Two “Comments” by poets appearing in a 1945 “anthology of the war poetry of the 20th century”: Wallace Stevens and Muriel Rukeyser (“civilian poets”). While Stevens seems to be staying on a kind of broad epistemic level (consciousness, imagination, fact, real, heroic) and makes a distinct claim for kinds of poetry (of war, of imagination), Rukeyser gets her hands dirty, so to speak; she says poetry is poetry and is made of anything that can find its way into our imaginations and establish relation. And she names the beast that continues to stalk the planet, fascism. Stevens is perhaps suggesting that war poetry cannot be imaginative because it seeks to assert a particular fact, while imagination struggles against those particularities.
“The immense poetry of war and the poetry of a work of the imagination are two different things. In the presence of the violent reality fo war, consciousness takes the place of the imagination. and consciousness of an immense war is a consciousness of fact. If that is true, it follows that the poetry of war as a consciousness of the victories and defeats of nations, is a consciousness of fact, but of heroic fact, of fact on such a scale that the mere consciousness of it affects the scale of one’s thinking and constitutes a participating in the heroic.
“It has been easy to say in recent times that everything tends to become real, or, rather, that everything moves in the direction of reality, that is to say, in the direction of fact. We leave fact and come back to it, come back to what we wanted fact to be, not to what it was, not to what it has too often remained. The poetry of a work of the imagination constantly illustrates the fundamental and endless struggle with fact. It goes on everywhere, even in the periods that we call peace. But in war, the desire to move in the direction of fact as we want it to be and to move quickly is overwhelming.
“Nothing will ever appease this desire except a consciousness of fact as everyone is at least satisfied to have it be.”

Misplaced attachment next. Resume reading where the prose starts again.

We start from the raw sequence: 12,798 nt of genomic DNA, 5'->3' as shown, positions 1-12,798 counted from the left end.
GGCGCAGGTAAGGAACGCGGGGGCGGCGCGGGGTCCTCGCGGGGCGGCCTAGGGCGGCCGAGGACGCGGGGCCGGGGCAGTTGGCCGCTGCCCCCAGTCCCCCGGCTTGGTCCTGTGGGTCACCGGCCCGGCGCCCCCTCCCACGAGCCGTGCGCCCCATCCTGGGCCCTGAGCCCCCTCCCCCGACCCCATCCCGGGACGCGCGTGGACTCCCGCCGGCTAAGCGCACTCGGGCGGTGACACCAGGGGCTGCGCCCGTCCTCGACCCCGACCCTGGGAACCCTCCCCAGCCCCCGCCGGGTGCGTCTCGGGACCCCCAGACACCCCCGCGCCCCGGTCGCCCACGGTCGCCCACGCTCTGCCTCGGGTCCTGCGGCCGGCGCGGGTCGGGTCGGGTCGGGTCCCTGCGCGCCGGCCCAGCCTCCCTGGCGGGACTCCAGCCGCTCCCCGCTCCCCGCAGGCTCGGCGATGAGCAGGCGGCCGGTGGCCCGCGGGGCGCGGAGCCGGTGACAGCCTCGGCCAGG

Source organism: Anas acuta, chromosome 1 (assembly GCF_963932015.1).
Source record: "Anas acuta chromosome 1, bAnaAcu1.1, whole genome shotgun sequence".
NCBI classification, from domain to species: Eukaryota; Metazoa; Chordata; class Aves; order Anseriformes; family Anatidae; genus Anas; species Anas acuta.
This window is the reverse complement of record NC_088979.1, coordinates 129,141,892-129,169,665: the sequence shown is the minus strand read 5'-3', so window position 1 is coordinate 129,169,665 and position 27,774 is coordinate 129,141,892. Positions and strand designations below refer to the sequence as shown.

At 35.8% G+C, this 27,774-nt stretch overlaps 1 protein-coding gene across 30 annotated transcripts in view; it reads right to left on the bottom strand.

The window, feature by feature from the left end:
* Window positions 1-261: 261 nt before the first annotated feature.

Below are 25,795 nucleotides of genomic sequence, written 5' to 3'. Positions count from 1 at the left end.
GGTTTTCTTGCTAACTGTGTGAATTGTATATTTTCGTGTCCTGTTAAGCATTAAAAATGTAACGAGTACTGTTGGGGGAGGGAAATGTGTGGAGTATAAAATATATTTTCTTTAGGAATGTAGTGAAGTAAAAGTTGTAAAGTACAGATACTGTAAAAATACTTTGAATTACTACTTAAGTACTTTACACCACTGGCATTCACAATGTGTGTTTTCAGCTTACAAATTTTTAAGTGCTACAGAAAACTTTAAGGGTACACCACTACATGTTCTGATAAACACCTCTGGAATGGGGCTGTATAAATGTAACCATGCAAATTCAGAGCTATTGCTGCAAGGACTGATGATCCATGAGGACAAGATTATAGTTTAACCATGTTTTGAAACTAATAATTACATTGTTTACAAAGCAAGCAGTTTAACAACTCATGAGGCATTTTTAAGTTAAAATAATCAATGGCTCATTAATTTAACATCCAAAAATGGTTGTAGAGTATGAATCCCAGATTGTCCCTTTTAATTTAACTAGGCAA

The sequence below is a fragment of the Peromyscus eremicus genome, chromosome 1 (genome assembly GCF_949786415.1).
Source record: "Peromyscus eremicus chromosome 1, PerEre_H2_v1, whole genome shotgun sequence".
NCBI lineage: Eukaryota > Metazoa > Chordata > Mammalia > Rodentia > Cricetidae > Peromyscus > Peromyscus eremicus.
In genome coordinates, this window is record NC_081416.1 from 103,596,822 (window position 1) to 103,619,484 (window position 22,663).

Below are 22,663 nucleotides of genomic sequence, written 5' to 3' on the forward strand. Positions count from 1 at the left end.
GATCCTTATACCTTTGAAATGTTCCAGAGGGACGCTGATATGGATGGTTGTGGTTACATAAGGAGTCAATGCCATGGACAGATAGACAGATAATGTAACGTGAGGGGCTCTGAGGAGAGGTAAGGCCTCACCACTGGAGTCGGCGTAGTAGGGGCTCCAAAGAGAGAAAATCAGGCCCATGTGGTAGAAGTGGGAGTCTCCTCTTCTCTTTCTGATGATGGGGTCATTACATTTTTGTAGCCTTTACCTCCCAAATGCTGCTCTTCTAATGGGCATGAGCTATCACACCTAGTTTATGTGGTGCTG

Poems in the anthology: “How Red the Rose That Is the Soldier’s Wound,” “Repetitions of a Young Captain”
From “Repetitions of Young Captain” (very representative of Stevens) – “Green is the orator/of our passionate height. He wears a tufted green,/And tosses green for those for whom green speaks.”
If these were only words that I am speaking
Indifferent sounds and not the heraldic-ho
Of the clear sovereign that is reality,
Of the clearest reality that is sovereign,
How should I repeat them, keep repeating them,
As if they were desperate with a know-and-know,
Central responses to a central fear,
The abode of the angels? Constantly,
At the railway station, a soldier steps away,
Sees a familiar building drenched in a cloud
And goes to an external world, having
Nothing of place. There is no change of place
Nor of time. The departing soldier is as he is,
Yet in that form will not return. But does
He find another? The giant of sense remains
A giant without a body. If, as giant,
He shares a gigantic life, it is because
The gigantic has a reality of its own.
“The subject of poetry cannot be restricted. There is no way to speak of war as a subject for poetry. War enters all our lives, but even that horror is only a beginning. The war is in our poetry only so far as it is in our imaginations, as meaning, as relationship, or simply as a fact. It has not been in much of our poetry because the meanings of this war have been lost; and through this the fashion in writing is aversion, wit, or easy mysticism and easy despair. We have been told by our governments–we have allowed our governments to tell us–to win the war first, and work out the meanings afterwards. This policy breeds more war, and nothing else.
“For myself, war has been in my writing since I began. The first public day that I remember was the False Armistice of 1918. And now the terms ‘soft peace,’ ‘hard peace,’ that are being passed as currency seem to me only other words for war, and war seems to me the after-image of many failures to react to truth at the time that truth first happens
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“A poet said to me, ‘You bring the world in too much. Poems should not be written about the war. Are you not afraid of guessing wrong?’ I deny all of this. Again, I do not believe in any rule about the subject of poetry. If you do not love the world you become the slave of the world. As for guessing wrong, I am not afraid of that. The war I think of is the common fight that is going on, the old same war, the struggle that gives these wars a touch of life–a fight which expresses itself in many ways among the people, always to make more freedom accessible to all. Peace, it seems to me, is not the lack of fighting. I want an end to false armistice. Peace, I think, is the force that works for creation and freedom, that fights war. I want that. I want peace which is a way in which peoples can work together for a wide creative life. I believe hat poetry is a pat of that, of the means which is peace, and of the living changing goal.”
Poems in the anthology: “Letter to the Front”
From “Letter to the Front”
Home thoughts from home: we read you every day,
Soldiers of distances. You wish most to be here.
In the strange lands of war, I woke and thought of home.
Remembering how war came, I wake and think of you,
In the city of water and stone where I was born,
My home of complex light. What we were fighting for,
In the beginning, in Spain, was not to be defined.
More human than abstract, more direction than end.
Terror arrived intact, lit with the tragic fire
Of hope before its time, tore us from lover and friend.
We came to the violent act with all that we had learned.